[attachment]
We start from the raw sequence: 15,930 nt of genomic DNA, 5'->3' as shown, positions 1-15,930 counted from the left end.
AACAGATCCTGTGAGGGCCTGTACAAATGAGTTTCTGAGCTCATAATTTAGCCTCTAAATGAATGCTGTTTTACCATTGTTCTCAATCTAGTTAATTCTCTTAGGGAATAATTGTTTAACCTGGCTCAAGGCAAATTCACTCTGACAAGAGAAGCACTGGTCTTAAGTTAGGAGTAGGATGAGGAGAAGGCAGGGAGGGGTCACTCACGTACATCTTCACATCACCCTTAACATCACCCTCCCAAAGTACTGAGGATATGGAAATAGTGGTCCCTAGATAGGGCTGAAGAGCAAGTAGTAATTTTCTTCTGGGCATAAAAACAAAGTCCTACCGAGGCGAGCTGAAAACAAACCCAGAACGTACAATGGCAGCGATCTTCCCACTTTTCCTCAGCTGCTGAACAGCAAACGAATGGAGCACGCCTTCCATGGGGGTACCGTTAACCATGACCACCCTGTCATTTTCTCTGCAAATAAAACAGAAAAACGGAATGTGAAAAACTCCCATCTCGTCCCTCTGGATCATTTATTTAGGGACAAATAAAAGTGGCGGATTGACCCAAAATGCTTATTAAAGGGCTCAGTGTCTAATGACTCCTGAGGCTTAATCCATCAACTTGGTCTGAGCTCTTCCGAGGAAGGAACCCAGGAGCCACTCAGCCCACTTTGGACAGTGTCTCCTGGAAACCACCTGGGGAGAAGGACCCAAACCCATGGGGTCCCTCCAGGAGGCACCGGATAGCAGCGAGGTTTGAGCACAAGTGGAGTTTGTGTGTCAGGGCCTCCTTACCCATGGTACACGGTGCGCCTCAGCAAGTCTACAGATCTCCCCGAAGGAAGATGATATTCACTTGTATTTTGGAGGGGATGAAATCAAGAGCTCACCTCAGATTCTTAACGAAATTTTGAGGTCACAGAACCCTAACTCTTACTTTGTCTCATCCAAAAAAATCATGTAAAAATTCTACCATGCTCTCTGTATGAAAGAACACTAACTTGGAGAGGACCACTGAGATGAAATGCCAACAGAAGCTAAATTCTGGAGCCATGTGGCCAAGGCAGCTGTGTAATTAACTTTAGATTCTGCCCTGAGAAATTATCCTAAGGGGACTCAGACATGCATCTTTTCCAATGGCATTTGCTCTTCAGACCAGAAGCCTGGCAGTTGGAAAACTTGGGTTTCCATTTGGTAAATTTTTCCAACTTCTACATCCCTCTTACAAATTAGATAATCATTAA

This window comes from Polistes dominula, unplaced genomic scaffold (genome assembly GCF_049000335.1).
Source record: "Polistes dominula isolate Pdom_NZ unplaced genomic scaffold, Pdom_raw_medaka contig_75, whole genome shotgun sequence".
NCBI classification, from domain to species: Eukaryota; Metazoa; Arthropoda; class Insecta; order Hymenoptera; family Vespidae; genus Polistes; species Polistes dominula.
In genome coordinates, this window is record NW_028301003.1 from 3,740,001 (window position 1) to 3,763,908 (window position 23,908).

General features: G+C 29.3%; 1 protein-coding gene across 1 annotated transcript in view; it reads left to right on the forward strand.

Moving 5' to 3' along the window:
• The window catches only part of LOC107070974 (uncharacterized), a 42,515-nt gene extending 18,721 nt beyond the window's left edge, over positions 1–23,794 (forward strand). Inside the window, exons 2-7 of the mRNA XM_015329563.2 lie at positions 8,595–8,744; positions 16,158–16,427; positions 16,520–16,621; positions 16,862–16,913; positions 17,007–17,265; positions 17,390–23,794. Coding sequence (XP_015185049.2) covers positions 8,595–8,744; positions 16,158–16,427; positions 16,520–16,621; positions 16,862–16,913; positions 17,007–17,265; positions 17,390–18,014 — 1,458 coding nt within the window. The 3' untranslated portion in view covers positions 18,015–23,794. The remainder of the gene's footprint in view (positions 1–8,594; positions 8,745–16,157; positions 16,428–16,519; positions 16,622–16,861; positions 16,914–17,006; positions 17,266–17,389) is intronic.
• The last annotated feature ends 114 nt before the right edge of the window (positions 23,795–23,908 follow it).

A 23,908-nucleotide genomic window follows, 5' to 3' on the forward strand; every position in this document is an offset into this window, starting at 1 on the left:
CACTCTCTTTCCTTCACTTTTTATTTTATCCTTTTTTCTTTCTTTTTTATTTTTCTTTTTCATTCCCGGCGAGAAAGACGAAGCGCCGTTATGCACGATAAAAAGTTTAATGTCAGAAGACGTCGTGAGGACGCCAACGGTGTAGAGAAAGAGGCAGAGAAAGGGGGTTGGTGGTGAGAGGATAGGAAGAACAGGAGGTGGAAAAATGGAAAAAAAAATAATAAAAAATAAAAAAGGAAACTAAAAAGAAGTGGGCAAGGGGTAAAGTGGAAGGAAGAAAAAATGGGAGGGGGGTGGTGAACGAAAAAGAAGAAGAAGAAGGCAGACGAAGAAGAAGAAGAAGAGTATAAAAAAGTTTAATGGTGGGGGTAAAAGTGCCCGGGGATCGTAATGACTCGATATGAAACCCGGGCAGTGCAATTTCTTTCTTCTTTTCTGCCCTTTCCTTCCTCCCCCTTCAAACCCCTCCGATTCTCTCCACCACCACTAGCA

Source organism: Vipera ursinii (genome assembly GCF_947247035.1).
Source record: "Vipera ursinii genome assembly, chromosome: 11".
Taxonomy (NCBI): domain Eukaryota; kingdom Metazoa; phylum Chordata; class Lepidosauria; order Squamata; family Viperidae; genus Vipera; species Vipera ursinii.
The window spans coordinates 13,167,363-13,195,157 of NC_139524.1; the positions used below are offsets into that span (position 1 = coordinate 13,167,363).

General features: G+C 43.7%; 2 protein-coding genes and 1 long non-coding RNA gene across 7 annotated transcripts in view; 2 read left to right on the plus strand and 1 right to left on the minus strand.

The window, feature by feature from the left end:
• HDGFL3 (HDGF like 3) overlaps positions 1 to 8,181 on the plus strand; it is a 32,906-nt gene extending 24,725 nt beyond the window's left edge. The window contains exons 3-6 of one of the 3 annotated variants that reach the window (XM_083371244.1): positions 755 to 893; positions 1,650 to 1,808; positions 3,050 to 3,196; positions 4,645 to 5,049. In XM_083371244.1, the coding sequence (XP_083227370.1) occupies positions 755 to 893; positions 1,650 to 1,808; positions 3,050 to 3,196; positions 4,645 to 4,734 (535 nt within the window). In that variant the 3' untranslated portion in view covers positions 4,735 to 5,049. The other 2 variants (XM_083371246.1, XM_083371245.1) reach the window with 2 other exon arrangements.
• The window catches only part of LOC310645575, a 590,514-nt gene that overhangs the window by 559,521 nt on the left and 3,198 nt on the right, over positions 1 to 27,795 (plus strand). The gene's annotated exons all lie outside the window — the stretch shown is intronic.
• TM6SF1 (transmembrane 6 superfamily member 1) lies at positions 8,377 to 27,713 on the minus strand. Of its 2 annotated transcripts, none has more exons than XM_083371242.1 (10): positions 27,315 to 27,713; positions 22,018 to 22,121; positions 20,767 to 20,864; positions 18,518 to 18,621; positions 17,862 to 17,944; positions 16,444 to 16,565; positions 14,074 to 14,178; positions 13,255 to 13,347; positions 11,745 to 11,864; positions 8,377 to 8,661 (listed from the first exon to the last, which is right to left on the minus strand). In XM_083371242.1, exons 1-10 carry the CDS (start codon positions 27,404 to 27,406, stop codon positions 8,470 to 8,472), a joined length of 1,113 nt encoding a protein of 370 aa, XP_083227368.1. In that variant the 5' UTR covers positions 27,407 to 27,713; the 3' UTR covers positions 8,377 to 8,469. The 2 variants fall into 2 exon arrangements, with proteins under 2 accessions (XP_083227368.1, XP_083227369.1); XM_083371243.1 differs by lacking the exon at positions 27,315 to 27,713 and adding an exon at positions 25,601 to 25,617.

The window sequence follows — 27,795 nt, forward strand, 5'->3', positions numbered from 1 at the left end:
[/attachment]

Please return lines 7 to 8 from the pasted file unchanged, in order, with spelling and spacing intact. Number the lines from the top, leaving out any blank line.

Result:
General features: G+C 29.3%; 1 protein-coding gene across 1 annotated transcript in view; it reads left to right on the forward strand.

Moving 5' to 3' along the window: